Economist Intelligence Unit survey measures levels of citizen satisfaction across 50 countries.

China is the most optimistic country in the world, with over 91.4 per cent of citizens believing their country is advancing towards a better society in the next decade, according to a report released by The Economist Intelligence Unit (EIU).

The report (Priorities of Progress – understanding citizens' voices) was based on a global survey of 50 countries to examine how well societies are meeting the demands of the people, how citizens feel about their countries' progress and how countries' development matches citizens' vision of society.

The survey, released last month, showed that respondents in the emerging markets of Asia and Africa were more content with their countries' governance compared with people in the OECD region. More than 70 per cent of respondents in China, Indonesia and Vietnam believe that their country is moving towards a better society, while the number in the US is 38 per cent, and Germany and Italy 12 per cent.

The report also indicated that developing countries are embracing science and technology for better development. India and China are strongly competitive in such areas as artificial intelligence and digitalization, and leapfrog innovation is helping Africans overcome infrastructure constraints.

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Healthcare was highesty on citizens' priorities, followed by social protection, access to education, public order, transport infrastructure and the environment.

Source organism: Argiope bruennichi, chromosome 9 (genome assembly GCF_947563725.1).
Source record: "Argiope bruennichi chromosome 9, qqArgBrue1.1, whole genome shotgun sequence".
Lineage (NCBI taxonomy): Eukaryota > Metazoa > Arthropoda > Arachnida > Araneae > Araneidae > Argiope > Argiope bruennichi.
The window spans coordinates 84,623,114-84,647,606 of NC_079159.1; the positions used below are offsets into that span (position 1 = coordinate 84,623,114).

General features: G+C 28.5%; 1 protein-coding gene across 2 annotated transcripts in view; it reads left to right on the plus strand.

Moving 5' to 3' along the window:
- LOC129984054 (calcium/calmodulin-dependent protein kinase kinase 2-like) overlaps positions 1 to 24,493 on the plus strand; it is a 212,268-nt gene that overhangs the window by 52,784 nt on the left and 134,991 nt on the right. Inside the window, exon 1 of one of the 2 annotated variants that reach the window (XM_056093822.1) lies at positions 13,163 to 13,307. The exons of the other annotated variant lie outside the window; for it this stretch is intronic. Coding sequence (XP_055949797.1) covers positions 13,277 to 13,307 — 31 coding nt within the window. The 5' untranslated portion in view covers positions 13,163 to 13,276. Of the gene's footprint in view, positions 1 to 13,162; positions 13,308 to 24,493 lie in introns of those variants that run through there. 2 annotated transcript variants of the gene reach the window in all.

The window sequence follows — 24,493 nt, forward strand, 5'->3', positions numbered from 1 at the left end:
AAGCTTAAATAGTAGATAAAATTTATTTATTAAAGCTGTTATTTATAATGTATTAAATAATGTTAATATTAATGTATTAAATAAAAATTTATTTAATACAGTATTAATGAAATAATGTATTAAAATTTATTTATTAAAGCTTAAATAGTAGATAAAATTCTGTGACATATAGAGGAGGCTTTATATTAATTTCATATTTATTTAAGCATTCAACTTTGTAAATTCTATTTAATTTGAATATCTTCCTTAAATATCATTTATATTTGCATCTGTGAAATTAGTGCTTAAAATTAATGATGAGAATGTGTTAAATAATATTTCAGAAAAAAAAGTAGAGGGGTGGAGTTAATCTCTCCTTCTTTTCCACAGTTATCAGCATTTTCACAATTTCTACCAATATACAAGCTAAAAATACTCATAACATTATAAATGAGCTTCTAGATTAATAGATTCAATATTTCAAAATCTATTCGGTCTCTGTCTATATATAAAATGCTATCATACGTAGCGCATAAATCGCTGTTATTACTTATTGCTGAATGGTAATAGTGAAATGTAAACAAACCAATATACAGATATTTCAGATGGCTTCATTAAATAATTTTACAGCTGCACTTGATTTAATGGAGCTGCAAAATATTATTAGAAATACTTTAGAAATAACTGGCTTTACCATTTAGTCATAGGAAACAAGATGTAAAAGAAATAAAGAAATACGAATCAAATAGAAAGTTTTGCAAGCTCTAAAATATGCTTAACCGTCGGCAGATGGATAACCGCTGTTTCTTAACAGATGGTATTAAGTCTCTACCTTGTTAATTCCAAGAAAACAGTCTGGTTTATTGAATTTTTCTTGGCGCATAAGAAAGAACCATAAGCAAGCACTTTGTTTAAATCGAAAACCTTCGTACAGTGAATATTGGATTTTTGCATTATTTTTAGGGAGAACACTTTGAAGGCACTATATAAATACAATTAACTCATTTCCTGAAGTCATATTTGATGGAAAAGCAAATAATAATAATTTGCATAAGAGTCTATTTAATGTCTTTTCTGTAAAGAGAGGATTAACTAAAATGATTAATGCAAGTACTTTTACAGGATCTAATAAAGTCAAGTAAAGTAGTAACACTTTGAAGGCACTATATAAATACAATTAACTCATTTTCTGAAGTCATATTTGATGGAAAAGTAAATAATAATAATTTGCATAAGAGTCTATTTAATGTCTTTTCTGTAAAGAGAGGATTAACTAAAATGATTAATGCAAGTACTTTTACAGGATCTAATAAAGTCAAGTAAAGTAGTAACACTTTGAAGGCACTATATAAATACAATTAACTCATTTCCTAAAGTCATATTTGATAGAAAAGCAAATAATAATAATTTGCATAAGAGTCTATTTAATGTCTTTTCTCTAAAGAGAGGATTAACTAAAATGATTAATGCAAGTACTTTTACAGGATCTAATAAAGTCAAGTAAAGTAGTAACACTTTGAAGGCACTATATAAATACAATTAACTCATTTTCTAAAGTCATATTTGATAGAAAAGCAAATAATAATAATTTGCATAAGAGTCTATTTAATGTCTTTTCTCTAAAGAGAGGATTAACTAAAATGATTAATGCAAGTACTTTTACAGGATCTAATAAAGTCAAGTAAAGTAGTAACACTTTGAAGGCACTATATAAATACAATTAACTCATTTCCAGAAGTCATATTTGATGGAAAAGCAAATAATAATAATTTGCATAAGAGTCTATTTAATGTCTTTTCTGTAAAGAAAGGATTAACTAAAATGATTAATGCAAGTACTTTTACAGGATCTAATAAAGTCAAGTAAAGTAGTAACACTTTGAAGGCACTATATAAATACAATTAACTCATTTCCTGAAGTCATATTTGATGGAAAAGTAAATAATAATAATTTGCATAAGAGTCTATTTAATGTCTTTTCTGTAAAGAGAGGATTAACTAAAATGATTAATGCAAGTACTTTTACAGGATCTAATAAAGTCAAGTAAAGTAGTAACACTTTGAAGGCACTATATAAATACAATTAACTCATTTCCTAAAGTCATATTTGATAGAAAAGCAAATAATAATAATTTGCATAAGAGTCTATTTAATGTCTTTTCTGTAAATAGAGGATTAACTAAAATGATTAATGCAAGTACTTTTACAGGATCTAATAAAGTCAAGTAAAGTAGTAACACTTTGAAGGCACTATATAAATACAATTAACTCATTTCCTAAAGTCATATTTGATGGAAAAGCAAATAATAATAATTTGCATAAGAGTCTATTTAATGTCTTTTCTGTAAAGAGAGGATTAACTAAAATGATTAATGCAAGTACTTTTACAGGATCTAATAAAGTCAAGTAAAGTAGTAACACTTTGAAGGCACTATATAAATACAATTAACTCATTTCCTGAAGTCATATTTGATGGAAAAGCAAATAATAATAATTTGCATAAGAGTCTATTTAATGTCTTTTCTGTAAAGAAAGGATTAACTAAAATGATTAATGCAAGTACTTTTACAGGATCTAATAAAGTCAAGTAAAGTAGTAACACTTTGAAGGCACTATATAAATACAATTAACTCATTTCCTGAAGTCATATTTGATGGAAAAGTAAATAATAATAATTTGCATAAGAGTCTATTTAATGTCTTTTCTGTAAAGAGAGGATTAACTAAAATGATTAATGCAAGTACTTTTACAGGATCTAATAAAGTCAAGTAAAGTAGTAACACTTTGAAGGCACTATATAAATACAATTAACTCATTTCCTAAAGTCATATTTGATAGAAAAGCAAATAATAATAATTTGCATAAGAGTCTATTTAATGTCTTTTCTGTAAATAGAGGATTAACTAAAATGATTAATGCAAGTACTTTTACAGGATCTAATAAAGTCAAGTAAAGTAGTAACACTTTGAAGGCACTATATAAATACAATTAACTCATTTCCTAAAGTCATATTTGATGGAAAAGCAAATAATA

The EIU survey found that, over the 50 countries, only 29 per cent of respondents were content with how their society is being run, and less than half (43 per cent) were content with the "way society has treated me".

Economic opportunity was a predominant anxiety: 34 per cent were dissatisfied with economic opportunity in their lives, making it the biggest single source of frustration next to healthcare, with which 30 per cent were dissatisfied.

Countries with more positive citizens include China, where 70.2 per cent were "content" with how the country is being run, while Thailand (54 per cent) and Ethiopia (54 per cent) are also hitting majorities. At the other end of the scale was Nigeria, where 80 per cent of people did not feel content with the running of their country.

Others with majority malcontents included Peru and Italy (76 per cent), Russia (68 per cent), Colombia (66 per cent), and Hungary (62 per cent).

There was more optimism about the future, the EIU survey said. There was an even split across the 50 countries about whether humanity is moving towards a better society overall, with 34 per cent agreeing and the same share disagreeing.

There was slightly more optimism at the country level, with 40 per cent believing their country to be moving towards a better society versus 35 per cent that did not.

The largest majority, 40.5 per cent, said they expected their country to have made some progress towards a better society, and only 21.4 per cent expected their society to change for the worse.

Chinese respondents were the most optimistic, with 91.4 per cent believing their country will have made progress towards being a better society in the next 10 years, and only 3.3 per cent fearing changes for the worst.

Other countries optimistic about the future include Australia (67.3 per cent) and South Korea (69 per cent). Countries with a gloomier outlook include Germany, where 47 per cent expected changes for the worst.

Moreover, 44 per cent of Swedes and Japanese, as well as 40 per cent of Hungarians, expected the future to be more negative.

Content sourced from the People's Daily Online here